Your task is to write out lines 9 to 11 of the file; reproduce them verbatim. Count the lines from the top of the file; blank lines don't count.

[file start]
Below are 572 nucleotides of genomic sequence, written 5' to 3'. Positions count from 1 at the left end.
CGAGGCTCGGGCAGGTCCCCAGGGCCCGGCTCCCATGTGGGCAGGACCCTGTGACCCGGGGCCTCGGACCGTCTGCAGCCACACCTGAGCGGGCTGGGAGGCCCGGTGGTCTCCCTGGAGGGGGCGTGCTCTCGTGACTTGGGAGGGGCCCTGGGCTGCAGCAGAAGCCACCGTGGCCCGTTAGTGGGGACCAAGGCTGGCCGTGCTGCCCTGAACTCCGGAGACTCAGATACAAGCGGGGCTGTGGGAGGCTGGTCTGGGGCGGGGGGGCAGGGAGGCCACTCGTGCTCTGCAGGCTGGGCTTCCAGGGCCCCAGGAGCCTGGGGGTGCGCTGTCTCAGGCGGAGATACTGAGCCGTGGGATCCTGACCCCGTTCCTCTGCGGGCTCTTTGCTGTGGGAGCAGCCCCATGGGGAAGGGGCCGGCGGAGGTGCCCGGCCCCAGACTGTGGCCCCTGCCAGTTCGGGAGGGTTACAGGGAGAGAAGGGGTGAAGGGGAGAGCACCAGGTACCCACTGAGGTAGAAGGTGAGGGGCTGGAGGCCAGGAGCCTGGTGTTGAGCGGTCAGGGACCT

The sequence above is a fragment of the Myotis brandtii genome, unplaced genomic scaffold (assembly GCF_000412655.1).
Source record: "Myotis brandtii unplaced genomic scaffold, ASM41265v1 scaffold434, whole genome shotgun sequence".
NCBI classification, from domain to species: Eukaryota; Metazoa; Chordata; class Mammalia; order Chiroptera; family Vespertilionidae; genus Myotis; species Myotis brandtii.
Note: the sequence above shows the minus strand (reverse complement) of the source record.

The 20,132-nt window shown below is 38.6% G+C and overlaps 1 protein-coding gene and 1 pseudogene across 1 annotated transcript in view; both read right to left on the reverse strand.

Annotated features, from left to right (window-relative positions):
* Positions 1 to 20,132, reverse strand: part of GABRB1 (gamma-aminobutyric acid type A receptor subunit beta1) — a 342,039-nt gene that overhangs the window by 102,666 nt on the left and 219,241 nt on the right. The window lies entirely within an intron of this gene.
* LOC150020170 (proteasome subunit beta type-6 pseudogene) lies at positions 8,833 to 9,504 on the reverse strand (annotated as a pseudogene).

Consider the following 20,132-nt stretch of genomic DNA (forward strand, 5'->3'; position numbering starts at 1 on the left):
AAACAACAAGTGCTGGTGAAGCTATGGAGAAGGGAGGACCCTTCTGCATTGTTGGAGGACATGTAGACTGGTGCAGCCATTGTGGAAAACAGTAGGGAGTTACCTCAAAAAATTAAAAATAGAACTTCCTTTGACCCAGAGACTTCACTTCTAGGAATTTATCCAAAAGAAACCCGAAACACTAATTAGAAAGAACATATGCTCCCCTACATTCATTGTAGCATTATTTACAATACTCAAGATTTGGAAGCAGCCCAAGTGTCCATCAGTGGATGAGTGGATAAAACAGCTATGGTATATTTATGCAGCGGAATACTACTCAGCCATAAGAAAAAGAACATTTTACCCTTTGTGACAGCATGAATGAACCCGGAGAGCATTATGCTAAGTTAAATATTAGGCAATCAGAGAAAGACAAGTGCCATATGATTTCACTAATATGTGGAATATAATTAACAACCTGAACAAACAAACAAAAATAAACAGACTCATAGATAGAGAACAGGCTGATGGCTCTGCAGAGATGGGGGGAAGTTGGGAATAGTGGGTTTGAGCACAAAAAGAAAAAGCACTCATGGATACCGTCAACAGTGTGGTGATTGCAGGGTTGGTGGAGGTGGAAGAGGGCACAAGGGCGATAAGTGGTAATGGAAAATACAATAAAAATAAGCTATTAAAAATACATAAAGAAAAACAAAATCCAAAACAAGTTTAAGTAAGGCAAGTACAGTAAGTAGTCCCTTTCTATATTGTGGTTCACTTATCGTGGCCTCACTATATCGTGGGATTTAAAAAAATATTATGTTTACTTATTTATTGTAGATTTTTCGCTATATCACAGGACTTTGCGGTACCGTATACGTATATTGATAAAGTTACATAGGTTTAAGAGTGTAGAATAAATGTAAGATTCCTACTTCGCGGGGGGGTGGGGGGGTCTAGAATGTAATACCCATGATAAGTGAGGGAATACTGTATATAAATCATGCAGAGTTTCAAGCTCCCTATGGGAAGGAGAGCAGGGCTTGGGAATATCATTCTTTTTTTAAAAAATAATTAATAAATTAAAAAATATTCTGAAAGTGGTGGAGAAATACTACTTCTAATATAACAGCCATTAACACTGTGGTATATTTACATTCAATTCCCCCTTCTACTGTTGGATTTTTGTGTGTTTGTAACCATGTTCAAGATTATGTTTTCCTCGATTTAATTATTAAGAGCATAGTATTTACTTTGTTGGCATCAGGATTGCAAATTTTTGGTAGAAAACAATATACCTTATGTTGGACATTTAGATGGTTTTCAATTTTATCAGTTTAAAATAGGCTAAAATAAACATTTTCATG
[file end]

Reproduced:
* Positions 1 to 20,132, reverse strand: part of GABRB1 (gamma-aminobutyric acid type A receptor subunit beta1) — a 342,039-nt gene that overhangs the window by 102,666 nt on the left and 219,241 nt on the right. The window lies entirely within an intron of this gene.
* LOC150020170 (proteasome subunit beta type-6 pseudogene) lies at positions 8,833 to 9,504 on the reverse strand (annotated as a pseudogene).

Consider the following 20,132-nt stretch of genomic DNA (forward strand, 5'->3'; position numbering starts at 1 on the left):